The Senate Health, Education, Labor and Pensions Committee questioned Tavenner at Tuesday’s hearing on Obamacare.
When a loyal leader on your own team says there is a “crisis of confidence” surrounding your signature initiative, you’ve got trouble.
That’s the phrase Democratic Sen. Barbara A. Mikulski of Maryland used repeatedly Tuesday morning to describe the rollout of the new health care law as she questioned Marilyn Tavenner, the head of the health agency tasked with overseeing the law’s implementation.
“I believe that there’s been a crisis of confidence created in the dysfunctional nature of the website, the canceling of policies, and sticker shock from some people,” said Mikulski, who has generally been a strong ally of the administration.
She cited a news report that 73,000 people in her own state are getting cancellation notices, “so there has been fear, doubt and a crisis of confidence” — and she’s worried people, particularly the young, won’t enroll as a result.
Indeed, the Affordable Care Act’s website woes, combined with millions facing the cancellation of their individual policies despite President Barack Obama’s assurances that would not happen, have put Hill Democrats in an increasingly awkward position — with no easy way out.
After celebrating their victory over the GOP during the government shutdown by sticking firm on Obamacare, vulnerable Hill Democrats are now looking for cover.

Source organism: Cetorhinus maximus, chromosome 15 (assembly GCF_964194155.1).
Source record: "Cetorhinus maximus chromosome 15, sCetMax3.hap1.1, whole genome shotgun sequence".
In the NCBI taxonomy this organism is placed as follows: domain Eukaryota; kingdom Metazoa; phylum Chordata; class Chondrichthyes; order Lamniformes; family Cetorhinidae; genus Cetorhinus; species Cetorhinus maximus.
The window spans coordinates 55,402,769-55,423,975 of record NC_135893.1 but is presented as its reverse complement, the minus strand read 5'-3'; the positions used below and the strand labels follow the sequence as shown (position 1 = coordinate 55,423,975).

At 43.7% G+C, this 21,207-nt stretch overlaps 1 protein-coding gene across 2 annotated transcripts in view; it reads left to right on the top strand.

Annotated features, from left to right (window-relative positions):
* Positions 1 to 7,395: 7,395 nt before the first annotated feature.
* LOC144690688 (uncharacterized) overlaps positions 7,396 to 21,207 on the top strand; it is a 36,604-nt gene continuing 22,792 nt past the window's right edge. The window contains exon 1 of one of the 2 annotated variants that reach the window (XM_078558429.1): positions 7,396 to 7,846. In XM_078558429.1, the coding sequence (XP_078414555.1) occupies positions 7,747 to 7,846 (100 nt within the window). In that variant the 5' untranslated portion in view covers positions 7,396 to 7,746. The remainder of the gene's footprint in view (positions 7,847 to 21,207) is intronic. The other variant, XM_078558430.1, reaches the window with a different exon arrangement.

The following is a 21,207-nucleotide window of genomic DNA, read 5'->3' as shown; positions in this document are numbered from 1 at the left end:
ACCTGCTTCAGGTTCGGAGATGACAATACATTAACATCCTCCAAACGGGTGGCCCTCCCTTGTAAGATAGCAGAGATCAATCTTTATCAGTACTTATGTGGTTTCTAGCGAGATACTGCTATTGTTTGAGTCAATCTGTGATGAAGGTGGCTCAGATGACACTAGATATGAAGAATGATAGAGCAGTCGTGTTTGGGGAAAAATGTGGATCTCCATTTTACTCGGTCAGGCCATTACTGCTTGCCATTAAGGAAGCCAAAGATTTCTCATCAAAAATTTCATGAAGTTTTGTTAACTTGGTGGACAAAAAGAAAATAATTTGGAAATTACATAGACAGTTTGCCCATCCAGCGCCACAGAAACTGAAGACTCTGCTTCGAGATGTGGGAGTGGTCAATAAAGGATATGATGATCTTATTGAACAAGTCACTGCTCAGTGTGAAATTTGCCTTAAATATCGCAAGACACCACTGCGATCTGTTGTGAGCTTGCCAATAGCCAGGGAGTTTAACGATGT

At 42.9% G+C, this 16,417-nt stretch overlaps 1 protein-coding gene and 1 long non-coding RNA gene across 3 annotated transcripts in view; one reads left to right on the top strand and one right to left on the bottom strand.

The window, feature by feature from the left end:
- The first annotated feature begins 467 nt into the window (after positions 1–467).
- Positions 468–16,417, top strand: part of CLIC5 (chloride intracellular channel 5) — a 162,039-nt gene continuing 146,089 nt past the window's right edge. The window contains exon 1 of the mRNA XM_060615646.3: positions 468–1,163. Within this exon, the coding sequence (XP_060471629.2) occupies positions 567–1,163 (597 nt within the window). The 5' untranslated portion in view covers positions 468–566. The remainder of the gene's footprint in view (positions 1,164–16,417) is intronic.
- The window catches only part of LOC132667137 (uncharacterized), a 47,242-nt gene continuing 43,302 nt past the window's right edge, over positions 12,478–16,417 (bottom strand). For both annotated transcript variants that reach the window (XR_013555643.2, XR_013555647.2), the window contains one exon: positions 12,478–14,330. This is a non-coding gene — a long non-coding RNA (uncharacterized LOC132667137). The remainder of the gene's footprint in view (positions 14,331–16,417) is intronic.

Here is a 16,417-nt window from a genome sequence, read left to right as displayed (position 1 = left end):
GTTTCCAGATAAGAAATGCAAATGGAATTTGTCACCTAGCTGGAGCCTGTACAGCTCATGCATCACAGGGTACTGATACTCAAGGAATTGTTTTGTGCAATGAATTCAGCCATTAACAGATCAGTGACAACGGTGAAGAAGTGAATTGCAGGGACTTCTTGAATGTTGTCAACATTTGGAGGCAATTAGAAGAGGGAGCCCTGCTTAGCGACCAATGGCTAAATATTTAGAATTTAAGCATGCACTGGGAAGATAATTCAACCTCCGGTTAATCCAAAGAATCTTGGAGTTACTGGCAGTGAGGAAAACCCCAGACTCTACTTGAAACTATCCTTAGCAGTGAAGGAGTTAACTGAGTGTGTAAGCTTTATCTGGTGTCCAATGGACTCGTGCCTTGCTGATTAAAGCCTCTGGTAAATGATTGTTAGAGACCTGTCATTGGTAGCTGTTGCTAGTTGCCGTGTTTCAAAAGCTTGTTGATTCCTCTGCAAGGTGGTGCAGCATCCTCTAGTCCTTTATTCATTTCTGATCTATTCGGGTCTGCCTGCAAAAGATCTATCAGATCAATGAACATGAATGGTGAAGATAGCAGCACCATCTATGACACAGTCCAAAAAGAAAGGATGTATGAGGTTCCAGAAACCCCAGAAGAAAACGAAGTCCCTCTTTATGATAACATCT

The White House now is in a race to fix the problems before demands within the Democratic Party for legislative fixes become overwhelming — either in the form of a proposal by Sen. Joe Manchin III of West Virginia for a one-year delay in the individual mandate or Louisiana Sen. Mary L. Landrieu’s new proposal to keep grandfathered plans online instead of generating more cancellation notices.
Landrieu, of course, is up for re-election in 2014, and it’s no secret the GOP intends to use the health care law’s troubles as fuel to defeat her and other vulnerable Democrats.
Senate Minority Leader Mitch McConnell called the developments “foxhole conversions” by Democrats. “I think we’re witnessing the beginning of a stampede away from the president’s signature accomplishment,” the Kentucky Republican said.
“I think what’ll be really interesting to see in the Senate is the number of Democrats in very red states who are up in ’14 and what they start demanding of the majority leader and the administration, in terms of adjustments to this law,” McConnell said. “We all know they were lockstep a couple of weeks ago — everybody voting against defunding, voting against delaying and all the rest. Now, it seems to me we’re hearing a kind of different tune.”
One such Democrat, Sen. Mark Begich of Alaska, said he’s going to look at Landrieu’s proposal as well as legislative fixes of his own.
Sen. Dianne Feinstein, D-Calif., chairman of the Senate Intelligence Committee, speaks with reporters in the Capitol after a speech on the Senate floor that accused the CIA of searching computers set up for Congressional staff for their research of interrogation programs.